Twice again recently I have had the age old conversation of doing more than one discipline/sport/activity with your dog.
So many times over my past 10+ years in dogs I have been told I can’t do obedience if I want to do field work, I can’t take my dog tracking if I wish to field trial, I can’t do agility if I want to do obedience, I can’t do trickwork if I want to show and it goes on and on and on.
The more honest translation of these words are that those who speak them are fearful.
- They are fearful that doing one thing might adversely affect another.
- They are fearful that different training methods might create conflict.
- They are fearful that the skills are not present to overcome the bumps in the road which you do inevitably hit when multi-disciplining.
- They are fearful of change.
- If guiding you they are fearful they may not be able to guide you in ways outside of their normal training and lack the knowledge to think outside the box.
- They are fearful of challenge.
There are lots of reasons behind the “you can’t” statements but the common factor is fear.
Dogs don’t fear any of these things. When you ask a dog to do something, when you train a dog to do something, they approach with an open heart and mind and with your guidance can achieve almost anything.
When you have begun to train in one discipline and start to introduce a second is it easy? sometimes yes often not, but doable, some more doable than others yes but doable never the less.
When you wish to multi discipline are there more considerations than sticking to one sport/activity? Yes of course, you need to consider the equipment, body language, commands used etc and you need to refine training and think ahead but with the right instructor guiding you its all possible.
I recently had a perfect example of this during a gundog training session with a very well known championship winning field trainer. I came to him with a dog that I compete in obedience with, have dabbled in agility and heel work to music with, do regular trick work with, she has experienced blood tracking and Scentwork UK work, she is shown and goes beating each winter, she has competed and placed at working tests….. in short there isn’t much she has not done.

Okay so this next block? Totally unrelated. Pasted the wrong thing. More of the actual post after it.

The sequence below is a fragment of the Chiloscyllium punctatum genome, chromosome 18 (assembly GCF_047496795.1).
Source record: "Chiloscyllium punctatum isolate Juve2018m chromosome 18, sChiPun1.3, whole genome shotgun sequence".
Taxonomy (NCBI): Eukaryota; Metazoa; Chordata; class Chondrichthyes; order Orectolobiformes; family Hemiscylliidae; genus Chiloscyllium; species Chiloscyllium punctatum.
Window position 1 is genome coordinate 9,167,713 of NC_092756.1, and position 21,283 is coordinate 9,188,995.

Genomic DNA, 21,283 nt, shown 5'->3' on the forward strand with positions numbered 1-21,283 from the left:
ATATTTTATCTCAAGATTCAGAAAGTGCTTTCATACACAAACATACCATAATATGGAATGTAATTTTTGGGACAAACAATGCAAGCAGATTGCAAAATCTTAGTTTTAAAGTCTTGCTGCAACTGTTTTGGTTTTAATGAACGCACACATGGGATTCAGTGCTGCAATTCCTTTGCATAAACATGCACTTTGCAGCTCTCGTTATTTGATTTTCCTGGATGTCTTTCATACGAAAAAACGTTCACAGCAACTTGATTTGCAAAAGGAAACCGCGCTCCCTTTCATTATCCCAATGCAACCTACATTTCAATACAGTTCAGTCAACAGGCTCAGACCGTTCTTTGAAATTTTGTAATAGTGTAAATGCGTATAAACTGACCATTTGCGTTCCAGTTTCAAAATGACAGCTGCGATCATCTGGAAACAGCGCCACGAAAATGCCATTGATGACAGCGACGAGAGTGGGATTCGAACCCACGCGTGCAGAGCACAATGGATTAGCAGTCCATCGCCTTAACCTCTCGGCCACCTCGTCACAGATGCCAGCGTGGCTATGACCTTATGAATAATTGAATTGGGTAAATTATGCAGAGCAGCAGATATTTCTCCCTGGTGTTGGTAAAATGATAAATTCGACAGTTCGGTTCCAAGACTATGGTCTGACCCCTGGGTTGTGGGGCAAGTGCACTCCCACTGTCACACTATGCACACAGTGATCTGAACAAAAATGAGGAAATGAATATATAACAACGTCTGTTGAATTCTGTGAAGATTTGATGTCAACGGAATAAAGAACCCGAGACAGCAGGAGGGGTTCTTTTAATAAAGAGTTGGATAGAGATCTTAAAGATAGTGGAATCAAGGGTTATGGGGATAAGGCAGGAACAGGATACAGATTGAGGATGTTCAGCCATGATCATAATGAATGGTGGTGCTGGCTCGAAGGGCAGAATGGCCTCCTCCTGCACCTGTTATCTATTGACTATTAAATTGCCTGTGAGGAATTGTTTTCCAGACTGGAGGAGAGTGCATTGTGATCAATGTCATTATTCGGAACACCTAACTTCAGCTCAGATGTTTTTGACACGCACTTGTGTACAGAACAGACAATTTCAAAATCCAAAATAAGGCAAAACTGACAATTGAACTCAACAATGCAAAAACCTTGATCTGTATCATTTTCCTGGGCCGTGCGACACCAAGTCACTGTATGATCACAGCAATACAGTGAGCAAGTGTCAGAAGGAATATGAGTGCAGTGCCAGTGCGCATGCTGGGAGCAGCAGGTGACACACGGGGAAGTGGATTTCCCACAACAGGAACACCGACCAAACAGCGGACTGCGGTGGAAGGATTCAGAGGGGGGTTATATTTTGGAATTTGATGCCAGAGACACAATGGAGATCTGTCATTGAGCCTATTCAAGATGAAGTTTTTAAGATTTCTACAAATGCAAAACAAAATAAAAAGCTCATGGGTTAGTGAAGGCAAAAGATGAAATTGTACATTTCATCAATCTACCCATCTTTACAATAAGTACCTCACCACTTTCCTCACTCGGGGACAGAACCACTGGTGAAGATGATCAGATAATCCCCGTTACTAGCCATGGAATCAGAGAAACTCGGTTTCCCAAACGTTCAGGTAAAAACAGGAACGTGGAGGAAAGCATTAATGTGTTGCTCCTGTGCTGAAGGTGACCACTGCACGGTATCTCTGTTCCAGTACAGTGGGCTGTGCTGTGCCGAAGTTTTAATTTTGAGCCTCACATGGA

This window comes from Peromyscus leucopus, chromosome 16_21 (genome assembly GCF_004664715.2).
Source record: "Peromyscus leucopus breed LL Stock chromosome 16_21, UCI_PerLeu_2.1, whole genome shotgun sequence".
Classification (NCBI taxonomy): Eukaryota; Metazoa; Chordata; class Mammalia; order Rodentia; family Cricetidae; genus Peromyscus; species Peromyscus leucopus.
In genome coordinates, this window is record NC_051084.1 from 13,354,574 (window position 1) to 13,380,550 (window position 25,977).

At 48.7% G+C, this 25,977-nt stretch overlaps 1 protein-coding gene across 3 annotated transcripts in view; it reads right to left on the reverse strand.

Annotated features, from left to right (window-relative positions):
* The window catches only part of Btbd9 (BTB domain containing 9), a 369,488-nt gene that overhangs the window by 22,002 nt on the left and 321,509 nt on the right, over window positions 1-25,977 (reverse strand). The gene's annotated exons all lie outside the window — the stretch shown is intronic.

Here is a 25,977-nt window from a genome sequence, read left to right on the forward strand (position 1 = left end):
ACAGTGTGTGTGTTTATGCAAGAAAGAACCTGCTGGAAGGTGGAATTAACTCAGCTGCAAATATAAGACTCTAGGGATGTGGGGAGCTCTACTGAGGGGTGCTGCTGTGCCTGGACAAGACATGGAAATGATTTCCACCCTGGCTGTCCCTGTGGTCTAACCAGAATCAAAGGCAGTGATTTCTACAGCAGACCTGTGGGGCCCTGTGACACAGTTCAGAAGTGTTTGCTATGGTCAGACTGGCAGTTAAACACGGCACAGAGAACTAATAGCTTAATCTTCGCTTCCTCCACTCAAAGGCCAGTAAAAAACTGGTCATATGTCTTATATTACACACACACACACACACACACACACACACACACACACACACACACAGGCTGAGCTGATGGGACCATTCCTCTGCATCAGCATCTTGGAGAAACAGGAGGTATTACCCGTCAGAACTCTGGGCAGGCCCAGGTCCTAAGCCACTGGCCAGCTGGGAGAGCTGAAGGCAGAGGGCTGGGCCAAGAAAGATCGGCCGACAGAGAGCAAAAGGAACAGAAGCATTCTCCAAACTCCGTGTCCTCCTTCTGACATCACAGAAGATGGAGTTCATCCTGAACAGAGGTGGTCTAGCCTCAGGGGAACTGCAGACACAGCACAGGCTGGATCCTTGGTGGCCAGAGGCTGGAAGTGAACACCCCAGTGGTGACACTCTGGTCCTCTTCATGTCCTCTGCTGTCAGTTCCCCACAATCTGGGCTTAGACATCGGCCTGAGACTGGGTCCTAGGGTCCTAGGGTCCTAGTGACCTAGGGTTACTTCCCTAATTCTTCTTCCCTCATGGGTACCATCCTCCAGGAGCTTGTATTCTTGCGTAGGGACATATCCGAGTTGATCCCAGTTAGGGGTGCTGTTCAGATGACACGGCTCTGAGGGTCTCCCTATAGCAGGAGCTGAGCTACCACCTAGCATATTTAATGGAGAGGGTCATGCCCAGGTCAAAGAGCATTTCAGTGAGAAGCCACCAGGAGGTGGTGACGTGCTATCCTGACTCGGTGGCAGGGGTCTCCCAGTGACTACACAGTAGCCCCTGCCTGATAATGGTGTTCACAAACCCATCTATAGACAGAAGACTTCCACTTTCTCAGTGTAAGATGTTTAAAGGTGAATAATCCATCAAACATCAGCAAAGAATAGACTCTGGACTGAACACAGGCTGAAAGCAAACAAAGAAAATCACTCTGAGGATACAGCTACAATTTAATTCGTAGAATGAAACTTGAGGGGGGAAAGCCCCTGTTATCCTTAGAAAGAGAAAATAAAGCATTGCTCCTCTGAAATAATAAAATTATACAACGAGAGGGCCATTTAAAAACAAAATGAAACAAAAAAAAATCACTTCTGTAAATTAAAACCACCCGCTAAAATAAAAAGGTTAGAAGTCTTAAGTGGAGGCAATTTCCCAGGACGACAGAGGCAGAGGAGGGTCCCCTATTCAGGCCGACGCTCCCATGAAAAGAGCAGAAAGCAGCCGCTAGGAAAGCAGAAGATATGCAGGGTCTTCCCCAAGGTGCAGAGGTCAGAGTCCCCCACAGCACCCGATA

This would send most ‘old school’ field trainers running for the hills yelling ‘unclean’ as they ran but not this one, the whole session he worked with what he had, never saying never and never berating the other disciplines, instead he looked at the issues we had and tried to connect the dots to the learning experiences my dog likely had based on what I had told him we had already done, he used her skills to hone the skills she was missing in the field and he tailored our session beautifully. It was a joy to be part of and Faith was nothing but empowered all session long.
This is the kind of trainer I aspire to be. The kind of trainer who will never say never. The kind of trainer who won’t tell you its going to be easy but equally wont tell you its impossible, who will discuss the most likely issues you will face and how you can attempt to pre-empt them and navigate them. The kind of trainer who will tell you that they might choose to do things differently but if you want to have it all then they will do their utmost to help you do so.
Find these kind of trainers and cherish them in your multi discipline journey for they are few and far between. When you find them learn all they have to offer, grow and allow your dog to grow and leave your fears behind you where they belong.
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